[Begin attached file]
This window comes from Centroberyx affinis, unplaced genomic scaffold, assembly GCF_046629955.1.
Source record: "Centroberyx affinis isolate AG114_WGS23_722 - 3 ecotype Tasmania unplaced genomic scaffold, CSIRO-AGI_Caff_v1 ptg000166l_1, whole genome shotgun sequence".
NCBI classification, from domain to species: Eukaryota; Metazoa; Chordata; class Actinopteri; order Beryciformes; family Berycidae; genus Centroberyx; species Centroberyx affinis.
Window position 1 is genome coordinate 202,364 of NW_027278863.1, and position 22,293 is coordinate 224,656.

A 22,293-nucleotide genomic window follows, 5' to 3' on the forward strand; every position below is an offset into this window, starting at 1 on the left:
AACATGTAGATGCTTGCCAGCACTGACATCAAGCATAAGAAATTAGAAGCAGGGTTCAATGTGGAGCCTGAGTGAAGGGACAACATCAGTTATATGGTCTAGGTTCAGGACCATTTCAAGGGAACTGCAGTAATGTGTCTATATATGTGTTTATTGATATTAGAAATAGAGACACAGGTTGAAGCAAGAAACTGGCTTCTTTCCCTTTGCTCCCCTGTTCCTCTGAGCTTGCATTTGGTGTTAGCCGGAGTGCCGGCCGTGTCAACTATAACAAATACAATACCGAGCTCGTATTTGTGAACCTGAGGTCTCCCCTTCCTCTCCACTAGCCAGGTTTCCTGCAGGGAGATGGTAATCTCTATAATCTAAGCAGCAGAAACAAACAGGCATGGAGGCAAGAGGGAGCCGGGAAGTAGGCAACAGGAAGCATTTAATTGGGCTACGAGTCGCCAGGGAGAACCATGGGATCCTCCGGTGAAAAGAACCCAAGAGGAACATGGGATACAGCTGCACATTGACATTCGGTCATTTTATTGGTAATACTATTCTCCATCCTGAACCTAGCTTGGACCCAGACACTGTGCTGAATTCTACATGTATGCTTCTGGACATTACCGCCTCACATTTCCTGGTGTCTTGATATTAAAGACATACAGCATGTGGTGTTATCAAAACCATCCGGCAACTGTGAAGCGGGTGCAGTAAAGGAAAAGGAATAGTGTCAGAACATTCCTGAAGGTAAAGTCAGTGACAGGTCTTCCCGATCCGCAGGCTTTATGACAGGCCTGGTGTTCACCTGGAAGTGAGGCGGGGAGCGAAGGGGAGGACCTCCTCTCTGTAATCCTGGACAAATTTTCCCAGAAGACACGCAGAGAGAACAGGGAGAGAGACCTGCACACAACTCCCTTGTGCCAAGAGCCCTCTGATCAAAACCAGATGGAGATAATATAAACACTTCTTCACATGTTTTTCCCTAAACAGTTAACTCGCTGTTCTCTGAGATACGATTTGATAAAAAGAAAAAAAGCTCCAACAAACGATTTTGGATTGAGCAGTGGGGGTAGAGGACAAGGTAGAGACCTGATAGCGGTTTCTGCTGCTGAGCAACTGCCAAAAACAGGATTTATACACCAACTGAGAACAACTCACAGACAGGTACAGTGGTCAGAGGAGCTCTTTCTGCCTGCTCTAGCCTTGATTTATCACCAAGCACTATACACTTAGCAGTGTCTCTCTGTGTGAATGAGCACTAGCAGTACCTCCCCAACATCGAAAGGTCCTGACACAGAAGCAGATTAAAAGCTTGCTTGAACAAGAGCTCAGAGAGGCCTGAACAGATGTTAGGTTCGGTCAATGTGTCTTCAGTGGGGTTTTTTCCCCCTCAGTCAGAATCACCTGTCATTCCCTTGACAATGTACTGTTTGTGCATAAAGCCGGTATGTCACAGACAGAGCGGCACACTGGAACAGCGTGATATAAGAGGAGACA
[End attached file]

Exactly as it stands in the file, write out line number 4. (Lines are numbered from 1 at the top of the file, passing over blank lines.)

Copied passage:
Window position 1 is genome coordinate 202,364 of NW_027278863.1, and position 22,293 is coordinate 224,656.